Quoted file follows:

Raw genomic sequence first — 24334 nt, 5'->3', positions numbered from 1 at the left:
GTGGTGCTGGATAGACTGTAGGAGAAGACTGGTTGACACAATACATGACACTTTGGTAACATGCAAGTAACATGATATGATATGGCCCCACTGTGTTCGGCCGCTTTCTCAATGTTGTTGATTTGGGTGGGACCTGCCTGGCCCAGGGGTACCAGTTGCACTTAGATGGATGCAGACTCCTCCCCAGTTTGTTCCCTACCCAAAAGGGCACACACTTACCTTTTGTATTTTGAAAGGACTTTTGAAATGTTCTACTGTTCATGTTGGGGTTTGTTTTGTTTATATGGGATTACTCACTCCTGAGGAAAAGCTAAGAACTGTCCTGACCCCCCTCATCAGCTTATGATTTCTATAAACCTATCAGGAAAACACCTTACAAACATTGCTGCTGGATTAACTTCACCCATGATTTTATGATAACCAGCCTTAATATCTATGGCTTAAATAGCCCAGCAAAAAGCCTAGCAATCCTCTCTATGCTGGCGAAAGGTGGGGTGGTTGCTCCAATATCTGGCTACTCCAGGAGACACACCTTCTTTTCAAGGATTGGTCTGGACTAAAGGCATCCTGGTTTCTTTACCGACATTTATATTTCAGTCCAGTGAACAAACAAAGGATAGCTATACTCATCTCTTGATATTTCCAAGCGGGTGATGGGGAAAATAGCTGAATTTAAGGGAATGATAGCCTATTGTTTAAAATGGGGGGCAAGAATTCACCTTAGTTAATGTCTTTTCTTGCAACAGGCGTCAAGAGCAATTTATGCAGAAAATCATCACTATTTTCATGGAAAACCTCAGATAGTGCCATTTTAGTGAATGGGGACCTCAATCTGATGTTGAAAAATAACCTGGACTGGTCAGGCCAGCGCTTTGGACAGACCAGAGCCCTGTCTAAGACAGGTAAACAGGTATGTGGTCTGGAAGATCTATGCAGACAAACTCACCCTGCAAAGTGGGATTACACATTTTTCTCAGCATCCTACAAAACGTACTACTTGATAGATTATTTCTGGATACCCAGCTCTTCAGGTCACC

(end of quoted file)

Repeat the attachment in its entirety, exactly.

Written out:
Raw genomic sequence first — 24334 nt, 5'->3', positions numbered from 1 at the left:
GTGGTGCTGGATAGACTGTAGGAGAAGACTGGTTGACACAATACATGACACTTTGGTAACATGCAAGTAACATGATATGATATGGCCCCACTGTGTTCGGCCGCTTTCTCAATGTTGTTGATTTGGGTGGGACCTGCCTGGCCCAGGGGTACCAGTTGCACTTAGATGGATGCAGACTCCTCCCCAGTTTGTTCCCTACCCAAAAGGGCACACACTTACCTTTTGTATTTTGAAAGGACTTTTGAAATGTTCTACTGTTCATGTTGGGGTTTGTTTTGTTTATATGGGATTACTCACTCCTGAGGAAAAGCTAAGAACTGTCCTGACCCCCCTCATCAGCTTATGATTTCTATAAACCTATCAGGAAAACACCTTACAAACATTGCTGCTGGATTAACTTCACCCATGATTTTATGATAACCAGCCTTAATATCTATGGCTTAAATAGCCCAGCAAAAAGCCTAGCAATCCTCTCTATGCTGGCGAAAGGTGGGGTGGTTGCTCCAATATCTGGCTACTCCAGGAGACACACCTTCTTTTCAAGGATTGGTCTGGACTAAAGGCATCCTGGTTTCTTTACCGACATTTATATTTCAGTCCAGTGAACAAACAAAGGATAGCTATACTCATCTCTTGATATTTCCAAGCGGGTGATGGGGAAAATAGCTGAATTTAAGGGAATGATAGCCTATTGTTTAAAATGGGGGGCAAGAATTCACCTTAGTTAATGTCTTTTCTTGCAACAGGCGTCAAGAGCAATTTATGCAGAAAATCATCACTATTTTCATGGAAAACCTCAGATAGTGCCATTTTAGTGAATGGGGACCTCAATCTGATGTTGAAAAATAACCTGGACTGGTCAGGCCAGCGCTTTGGACAGACCAGAGCCCTGTCTAAGACAGGTAAACAGGTATGTGGTCTGGAAGATCTATGCAGACAAACTCACCCTGCAAAGTGGGATTACACATTTTTCTCAGCATCCTACAAAACGTACTACTTGATAGATTATTTCTGGATACCCAGCTCTTCAGGTCACC